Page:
Applying Toyota Production System Principles in a Critical Care Unit

Virginia Mason Medical Center
Seattle, Washington, USA



Shirley Sherman, RN, CCRN, Assistant Nurse Manager, Day-to-Day Leader IHI Collaborative
Penny Gilliatt, RN, CCRN, Preceptor Coordinator and Assistant Nurse Manager
Lori Tyler, RN, MN, CCRN, CNS, Critical Care and Telemetry
Joe Streiff, RRT, Manager, Respiratory Therapy
Robert Hase, RRT, Manager, Respiratory Therapy
Michael Westley, MD, Medical Director, Critical Care and Respiratory Therapy
David Kregenow, MD, Critical Care Intensivist/Pulmonary Medicine
Rosemary Tempel, RNC, Project Manager, Clinical Quality Improvement



Use rapid tests of change to assess the value of various Toyota Production System (TPS) principles applied in Critical Care and Operating Room locations that may lead to more highly reliable, safer patient care.



  • Compliance rates with patient safety goals
  • Rate of improvement over time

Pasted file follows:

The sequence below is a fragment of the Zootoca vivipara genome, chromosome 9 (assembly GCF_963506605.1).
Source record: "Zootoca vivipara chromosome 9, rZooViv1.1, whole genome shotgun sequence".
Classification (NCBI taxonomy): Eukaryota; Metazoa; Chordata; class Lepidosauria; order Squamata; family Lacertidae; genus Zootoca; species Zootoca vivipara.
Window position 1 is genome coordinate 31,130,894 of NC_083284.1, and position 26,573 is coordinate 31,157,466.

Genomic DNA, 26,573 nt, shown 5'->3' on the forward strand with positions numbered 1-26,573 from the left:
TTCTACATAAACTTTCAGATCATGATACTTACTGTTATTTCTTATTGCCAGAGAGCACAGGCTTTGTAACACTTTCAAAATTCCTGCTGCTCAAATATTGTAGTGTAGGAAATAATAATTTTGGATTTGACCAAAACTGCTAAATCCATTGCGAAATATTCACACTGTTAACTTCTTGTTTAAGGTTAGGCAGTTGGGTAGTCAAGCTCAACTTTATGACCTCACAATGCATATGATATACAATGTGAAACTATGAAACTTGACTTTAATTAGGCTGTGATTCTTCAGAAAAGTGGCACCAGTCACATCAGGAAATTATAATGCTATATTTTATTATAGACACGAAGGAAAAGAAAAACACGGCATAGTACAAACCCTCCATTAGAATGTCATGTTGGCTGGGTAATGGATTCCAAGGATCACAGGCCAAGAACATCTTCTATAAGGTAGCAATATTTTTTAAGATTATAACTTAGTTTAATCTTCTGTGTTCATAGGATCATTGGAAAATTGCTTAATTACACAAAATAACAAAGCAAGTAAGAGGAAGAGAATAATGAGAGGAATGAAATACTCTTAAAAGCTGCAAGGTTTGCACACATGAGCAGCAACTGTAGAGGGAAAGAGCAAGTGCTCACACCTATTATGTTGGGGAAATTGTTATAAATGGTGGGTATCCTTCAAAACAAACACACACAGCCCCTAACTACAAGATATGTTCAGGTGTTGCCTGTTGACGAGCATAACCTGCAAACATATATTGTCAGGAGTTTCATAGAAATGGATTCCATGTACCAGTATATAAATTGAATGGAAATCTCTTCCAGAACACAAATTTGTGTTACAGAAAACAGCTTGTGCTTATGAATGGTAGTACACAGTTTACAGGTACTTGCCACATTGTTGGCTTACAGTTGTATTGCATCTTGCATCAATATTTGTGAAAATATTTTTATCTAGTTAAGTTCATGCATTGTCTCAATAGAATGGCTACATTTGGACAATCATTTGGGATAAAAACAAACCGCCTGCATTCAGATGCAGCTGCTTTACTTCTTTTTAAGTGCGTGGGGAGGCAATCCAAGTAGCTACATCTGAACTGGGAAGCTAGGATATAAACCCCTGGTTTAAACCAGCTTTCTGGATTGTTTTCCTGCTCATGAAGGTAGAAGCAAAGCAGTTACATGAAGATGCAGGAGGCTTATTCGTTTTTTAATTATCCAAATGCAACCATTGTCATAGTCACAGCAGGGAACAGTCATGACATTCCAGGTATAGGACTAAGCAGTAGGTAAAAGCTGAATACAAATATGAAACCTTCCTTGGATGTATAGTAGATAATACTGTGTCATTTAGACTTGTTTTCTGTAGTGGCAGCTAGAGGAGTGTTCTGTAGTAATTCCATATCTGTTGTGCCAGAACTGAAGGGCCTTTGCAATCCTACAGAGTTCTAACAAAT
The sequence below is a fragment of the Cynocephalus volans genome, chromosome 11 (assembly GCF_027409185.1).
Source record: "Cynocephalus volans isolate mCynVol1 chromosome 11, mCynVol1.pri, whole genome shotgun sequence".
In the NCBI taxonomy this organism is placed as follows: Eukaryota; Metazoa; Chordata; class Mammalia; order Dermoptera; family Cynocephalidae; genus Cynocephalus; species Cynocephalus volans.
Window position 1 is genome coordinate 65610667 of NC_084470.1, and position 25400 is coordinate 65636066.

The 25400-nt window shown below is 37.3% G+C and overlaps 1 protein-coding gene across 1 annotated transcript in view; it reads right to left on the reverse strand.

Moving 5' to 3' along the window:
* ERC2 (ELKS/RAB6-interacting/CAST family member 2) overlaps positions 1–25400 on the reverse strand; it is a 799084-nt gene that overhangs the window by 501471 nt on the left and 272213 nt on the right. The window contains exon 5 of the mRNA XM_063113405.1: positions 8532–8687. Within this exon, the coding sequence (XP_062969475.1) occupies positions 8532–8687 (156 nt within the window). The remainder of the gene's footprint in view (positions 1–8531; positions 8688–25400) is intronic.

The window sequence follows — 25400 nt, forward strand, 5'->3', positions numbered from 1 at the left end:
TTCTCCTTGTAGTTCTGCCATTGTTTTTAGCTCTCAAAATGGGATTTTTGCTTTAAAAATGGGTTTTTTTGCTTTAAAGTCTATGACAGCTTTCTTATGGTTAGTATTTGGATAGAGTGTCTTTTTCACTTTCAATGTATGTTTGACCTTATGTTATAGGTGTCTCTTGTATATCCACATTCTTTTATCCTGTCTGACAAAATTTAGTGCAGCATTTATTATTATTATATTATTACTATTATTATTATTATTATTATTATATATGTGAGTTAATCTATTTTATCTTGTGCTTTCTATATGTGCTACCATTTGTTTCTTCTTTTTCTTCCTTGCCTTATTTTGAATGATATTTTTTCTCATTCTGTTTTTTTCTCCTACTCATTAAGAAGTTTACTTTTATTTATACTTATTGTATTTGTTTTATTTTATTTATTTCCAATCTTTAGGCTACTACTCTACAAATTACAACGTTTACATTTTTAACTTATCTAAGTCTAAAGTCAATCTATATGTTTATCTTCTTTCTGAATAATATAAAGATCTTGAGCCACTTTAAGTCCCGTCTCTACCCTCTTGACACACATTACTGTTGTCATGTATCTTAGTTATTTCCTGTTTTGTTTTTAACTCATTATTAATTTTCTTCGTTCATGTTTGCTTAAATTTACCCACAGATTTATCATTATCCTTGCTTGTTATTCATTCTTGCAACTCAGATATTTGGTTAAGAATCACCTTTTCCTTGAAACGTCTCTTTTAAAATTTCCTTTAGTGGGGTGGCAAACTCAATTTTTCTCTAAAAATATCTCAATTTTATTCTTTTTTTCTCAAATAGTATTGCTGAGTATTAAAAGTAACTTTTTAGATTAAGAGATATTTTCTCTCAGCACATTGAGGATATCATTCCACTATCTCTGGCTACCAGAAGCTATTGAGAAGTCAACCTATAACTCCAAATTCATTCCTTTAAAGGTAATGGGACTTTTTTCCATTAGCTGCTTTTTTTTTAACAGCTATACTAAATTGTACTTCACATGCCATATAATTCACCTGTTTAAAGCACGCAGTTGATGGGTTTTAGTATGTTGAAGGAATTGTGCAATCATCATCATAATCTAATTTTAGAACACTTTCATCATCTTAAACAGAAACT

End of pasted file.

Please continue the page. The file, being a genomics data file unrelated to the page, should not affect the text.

• Ability to maintain gains


  • Standardize locations of mechanical ventilators to ensure adequate supplies and save space.
  • Simplify and standardize routine anesthesia set-up using a shadow board.
  • Use redundancy, self-checks, and successive checks to assure Ventilator Bundle implementation to reduce ventilator-associated pneumonia (VAP).
  • Develop and implement a checklist and apply “stop-the-line” to assure Central Line Bundle use.
  • Use simple visual controls to reduce intensive insulin infusion associated with hypoglycemia.
  • Hold weekly, local leader safety rounds as a successive check  to assess staff/system performance with key safety initiatives and seek further opportunities for improvement.








Summary of Results / Lessons Learned / Next Steps

  • Encouraging innovation and participation in patient safety and process improvement work has changed our culture.
  • Maintaining the gains, spreading successful work, and improving reliability are done by local leaders using direct observation and team building activities.
  • Make processes simple, part of daily work, and value-added for the patient leads to success.
  • Standardized work processes enable new staff to join the workforce faster, and provide incentives to long-term staff (extra time, ease of mind).


Contact Information

Michael Westley, MD, FCCP
Medical Director, Critical Care
Virginia Mason Medical Center


[Storyboard presentation at IHI's 2nd Annual International Summit on Redesigning Hospital Care, June 2006]

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